ladygagaogaga said:I liked the RATM campaign for the fact that it is saving Xmas number 1.
MadeInHeaven said:...here is a number one single that's coming from a place of bitterness and negativity; and in its own calculated way is therefore arguably even more cynical than the X-Factor single ever was.
heartmightmelt said:MadeInHeaven said:...here is a number one single that's coming from a place of bitterness and negativity; and in its own calculated way is therefore arguably even more cynical than the X-Factor single ever was.
That sums up my feelings for the whole campaign perfectly.
Tafkap said:At least he won't have the stigma of "struggling X-Factor winner" attached to him.
Completely agree with you. And for these reasons I am rather pathetically pretending that Bad Romance was No 1, because it's the highest song there that people actually bought purely because they like it. (Unless there was a "Get Bad Romance to #3!!!" campaign that I missed?)MadeInHeaven said:ladygagaogaga said:I liked the RATM campaign for the fact that it is saving Xmas number 1.
I'm not sure that it is, especially. I sort of respect the achievement of the campaign too, but - for good or ill - it's still a campaign that's effectively driven by the X-Factor; it's just that it's a negative campaign 'against' rather than a positive campaign 'for'.
But that's sort of my biggest problem with it too... RATM would never ever, under normal circumstances, get to number one in the British singles chart. Which means a lot of people bought it who don't necessarily even like it. That's hardly saving the Christmas number one.
When I feel bitter about the X-Factor stranglehold over the Christmas number one (or - even worse - the PRESUMPTION that it will be number one), it's because I'm nostalgic for a time when songs got to number one at Christmas either by being zeitgeist embarrassments (Blobby) or because they just happened to be songs that caught the public imagination at that moment (Gary Jules). But here is a number one single that's coming from a place of bitterness and negativity; and in its own calculated way is therefore arguably even more cynical than the X-Factor single ever was.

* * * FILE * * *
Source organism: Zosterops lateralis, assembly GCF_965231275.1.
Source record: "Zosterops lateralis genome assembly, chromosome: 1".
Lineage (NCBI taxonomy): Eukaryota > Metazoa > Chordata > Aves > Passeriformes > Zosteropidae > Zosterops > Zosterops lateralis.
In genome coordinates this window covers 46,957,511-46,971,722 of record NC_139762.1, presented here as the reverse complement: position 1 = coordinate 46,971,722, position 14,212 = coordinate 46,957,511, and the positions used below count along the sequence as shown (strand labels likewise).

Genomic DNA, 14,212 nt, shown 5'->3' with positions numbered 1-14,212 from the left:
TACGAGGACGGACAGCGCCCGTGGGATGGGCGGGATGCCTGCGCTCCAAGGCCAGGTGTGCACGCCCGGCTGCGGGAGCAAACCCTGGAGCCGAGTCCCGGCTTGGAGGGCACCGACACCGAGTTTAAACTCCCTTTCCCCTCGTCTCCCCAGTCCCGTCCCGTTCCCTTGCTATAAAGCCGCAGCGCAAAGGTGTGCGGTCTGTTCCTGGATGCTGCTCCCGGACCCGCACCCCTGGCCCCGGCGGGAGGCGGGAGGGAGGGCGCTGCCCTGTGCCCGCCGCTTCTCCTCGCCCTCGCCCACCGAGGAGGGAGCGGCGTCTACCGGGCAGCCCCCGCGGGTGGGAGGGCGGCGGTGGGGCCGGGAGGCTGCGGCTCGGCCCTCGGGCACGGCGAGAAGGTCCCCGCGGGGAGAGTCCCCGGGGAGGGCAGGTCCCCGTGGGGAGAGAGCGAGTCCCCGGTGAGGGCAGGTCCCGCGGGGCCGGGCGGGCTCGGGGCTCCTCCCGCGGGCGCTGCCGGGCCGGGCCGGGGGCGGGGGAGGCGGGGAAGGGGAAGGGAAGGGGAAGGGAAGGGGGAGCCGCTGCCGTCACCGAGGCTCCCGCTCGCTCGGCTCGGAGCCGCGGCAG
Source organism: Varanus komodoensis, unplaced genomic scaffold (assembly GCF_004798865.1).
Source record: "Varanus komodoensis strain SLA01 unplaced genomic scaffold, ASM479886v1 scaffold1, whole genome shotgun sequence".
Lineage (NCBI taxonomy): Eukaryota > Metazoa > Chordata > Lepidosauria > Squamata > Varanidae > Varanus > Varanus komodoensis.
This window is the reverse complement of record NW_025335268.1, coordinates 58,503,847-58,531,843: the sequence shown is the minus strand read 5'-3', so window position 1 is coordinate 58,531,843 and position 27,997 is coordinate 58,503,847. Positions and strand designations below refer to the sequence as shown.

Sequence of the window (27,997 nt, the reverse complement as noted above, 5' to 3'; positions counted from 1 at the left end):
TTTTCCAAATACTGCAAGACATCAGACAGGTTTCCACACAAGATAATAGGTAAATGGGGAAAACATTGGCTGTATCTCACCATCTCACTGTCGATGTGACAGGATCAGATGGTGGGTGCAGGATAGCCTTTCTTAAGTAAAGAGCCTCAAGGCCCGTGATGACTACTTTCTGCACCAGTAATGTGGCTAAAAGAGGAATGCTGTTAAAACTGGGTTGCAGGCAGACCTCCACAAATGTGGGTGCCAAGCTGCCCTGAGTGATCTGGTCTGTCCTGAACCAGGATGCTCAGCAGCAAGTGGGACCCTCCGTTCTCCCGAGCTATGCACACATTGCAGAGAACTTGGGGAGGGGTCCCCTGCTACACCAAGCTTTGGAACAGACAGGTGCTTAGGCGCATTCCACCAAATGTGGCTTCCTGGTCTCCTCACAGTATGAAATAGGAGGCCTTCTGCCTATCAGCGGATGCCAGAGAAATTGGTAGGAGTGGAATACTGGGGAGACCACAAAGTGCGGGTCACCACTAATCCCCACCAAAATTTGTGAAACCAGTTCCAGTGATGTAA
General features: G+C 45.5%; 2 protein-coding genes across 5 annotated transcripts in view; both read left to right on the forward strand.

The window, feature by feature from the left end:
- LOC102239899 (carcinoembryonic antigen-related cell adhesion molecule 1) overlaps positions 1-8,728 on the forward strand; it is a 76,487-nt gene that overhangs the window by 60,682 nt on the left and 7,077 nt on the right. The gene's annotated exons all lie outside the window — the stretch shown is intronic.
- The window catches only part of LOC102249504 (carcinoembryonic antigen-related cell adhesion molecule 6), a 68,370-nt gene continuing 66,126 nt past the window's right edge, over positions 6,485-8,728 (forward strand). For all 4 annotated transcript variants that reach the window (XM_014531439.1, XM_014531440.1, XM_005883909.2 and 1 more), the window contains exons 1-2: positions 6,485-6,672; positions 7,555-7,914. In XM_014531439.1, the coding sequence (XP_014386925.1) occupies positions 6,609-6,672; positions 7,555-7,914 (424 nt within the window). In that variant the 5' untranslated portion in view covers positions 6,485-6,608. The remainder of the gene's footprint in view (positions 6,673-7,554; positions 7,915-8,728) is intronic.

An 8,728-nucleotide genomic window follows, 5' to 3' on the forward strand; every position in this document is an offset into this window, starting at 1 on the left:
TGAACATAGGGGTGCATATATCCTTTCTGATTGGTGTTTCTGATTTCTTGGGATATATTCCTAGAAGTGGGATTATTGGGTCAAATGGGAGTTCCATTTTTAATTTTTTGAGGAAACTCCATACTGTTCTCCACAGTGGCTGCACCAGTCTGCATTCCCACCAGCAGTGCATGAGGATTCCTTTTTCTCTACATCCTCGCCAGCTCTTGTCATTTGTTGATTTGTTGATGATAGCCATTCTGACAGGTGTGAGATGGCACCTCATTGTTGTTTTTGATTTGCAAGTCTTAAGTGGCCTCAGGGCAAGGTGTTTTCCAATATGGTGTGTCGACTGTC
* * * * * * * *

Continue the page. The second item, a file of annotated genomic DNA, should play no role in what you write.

However, I don't especially like the Joe cover either, so I'm all over the place with this! I guess I'd just rather a third song got to number one that just happened to be a track the nation flipped with excitement for.
Some other commentators have said that this was an "idiotic" stunt, as all the participants have signed up to the taste of the man behind the campaign. We're not actually seeing this point – there's little difference between 500,000 people following some bloke off of the interwebs and 450,000 following the fashion set by Mr. Cowell off the telly. Neither group is buying their chosen song on its musical merits – the Cowell fans are associating the song with the series they've watched, the opposition are promoting their song as a totem against everything Mr. Cowell stands for.
http://www.digitalspy.co.uk/xfactor/a200527/cowell-wont-sign-x-factor-finalists.html said:Cowell won't sign X Factor finalists
Simon Cowell has reportedly decided not to sign any of last year's X Factor finalists.
Cowell's record label Syco has allegedly chosen to focus on the show's winner Joe McElderry instead of working with Stacey Solomon, Danyl Johnson or runner-up Olly Murs.
"Simon has decided he won't have anything to do with them in a professional sense going forward," a source told the News of the World. "He doesn't have anything against the guys but wants to concentrate on turning Joe McElderry into a star.
"They've got a contract with Butlins to perform at summer school holiday gigs. And they're still making £100,000 from the X Factor tour - but this is a huge blow."
A spokesperson for Syco confirmed the decision, adding: "We never guarantee contracts for anyone other than the X Factor winner and this year we've decided to focus on Joe.
"However, we understand there is interest in other finalists from many parts of the musical industry and we hope they all do very well."